The Department for International Development (DFID) is the part of the UK government that manages Britain's aid to poor countries and works to get rid of extreme poverty. As well as headquarters in London and East Kilbride, near Glasgow, DFID has offices in around 40 developing countries and provides aid to around 90 countries.
ISSAT has been requested by DFID to provide an external team that will review progress on an annual basis for the (SSAPR) programme and a supplementary review at the six-month point for the Police Support Programme (PSP) element. Field missions were implemented between 2010 and 2014, including two missions per annum of duration up to 3 weeks each.
ISSAT provided a team of up to five persons biennially for a duration of up to three weeks to:
- Assess progress achieved since inception or the last review, including an assessment of the quality of progress. This assessment should be conducted against the project logframe, but also weighed against the evolving Congolese political environment and general best practice in SSR.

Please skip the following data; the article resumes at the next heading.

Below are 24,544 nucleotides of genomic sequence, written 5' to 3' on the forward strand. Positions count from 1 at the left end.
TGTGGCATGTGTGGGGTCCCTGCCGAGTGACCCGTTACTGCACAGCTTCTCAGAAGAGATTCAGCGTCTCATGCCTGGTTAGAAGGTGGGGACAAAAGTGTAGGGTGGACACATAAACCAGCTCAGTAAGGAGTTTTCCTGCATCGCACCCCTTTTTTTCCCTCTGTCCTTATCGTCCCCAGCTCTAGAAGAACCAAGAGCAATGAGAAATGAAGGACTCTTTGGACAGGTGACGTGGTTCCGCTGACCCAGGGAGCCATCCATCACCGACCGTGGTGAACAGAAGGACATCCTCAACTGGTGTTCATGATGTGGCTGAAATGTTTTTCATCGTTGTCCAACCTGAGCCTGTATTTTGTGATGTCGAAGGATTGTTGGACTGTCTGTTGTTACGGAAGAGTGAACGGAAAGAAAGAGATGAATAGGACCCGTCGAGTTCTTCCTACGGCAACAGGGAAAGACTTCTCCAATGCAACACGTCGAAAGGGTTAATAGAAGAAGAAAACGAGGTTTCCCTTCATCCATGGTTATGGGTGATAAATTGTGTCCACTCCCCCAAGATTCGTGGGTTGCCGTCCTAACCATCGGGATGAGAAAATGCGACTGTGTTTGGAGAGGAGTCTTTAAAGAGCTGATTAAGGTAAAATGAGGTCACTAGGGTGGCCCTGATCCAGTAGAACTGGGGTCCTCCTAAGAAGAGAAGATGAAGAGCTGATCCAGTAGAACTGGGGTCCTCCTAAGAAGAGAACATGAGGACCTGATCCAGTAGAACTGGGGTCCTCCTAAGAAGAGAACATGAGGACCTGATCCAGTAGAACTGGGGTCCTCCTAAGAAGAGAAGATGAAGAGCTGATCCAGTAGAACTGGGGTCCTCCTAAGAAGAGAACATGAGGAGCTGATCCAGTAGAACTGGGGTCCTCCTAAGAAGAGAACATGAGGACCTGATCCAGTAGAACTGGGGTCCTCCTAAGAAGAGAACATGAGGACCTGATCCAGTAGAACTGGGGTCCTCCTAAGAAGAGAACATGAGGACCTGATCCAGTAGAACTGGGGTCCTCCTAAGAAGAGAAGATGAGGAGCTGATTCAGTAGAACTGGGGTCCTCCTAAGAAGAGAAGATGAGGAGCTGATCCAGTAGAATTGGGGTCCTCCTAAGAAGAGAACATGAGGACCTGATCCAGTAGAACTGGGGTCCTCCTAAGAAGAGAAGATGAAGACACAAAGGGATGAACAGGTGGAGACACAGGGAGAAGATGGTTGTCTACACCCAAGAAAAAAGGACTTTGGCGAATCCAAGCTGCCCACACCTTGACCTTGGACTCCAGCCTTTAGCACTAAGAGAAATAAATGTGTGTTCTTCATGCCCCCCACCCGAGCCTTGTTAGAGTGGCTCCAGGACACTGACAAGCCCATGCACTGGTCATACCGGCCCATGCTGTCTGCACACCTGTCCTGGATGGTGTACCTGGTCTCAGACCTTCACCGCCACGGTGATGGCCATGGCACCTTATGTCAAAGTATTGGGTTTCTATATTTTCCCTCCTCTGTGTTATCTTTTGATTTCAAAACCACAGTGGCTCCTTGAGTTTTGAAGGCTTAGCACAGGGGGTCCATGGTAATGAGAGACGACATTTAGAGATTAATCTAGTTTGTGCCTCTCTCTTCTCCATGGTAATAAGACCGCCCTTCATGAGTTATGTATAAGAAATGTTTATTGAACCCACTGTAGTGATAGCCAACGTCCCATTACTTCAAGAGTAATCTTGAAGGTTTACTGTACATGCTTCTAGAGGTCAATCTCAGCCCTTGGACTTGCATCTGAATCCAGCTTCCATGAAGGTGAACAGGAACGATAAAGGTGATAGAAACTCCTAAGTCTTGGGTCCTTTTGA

- Make recommendations and identify action points regarding any major issues and problems affecting progress.
- Assess the project’s progress during the last year against the Outputs in the logframe, (including a consideration of Assumptions and Risks), relevance, efficacy and coherence, and determine whether and what changes are required;
- Identify priorities for the coming period based on gaps or shortfalls identified in the project and taking into account the evolving Congolese political environment.
The exact methodology for the evaluation was determined by the team in consultation with the DFID office in Kinshasa prior to the first deployment.
The full annual review (involving up to five persons) will take place during the period of September-December of each year, starting 2010. The supplementary review (involving up to three persons) will take place during the period of March – June of each year, starting 2011. Reports will lay out key findings and recommendations for DFID, the management agents and where appropriate other stakeholders.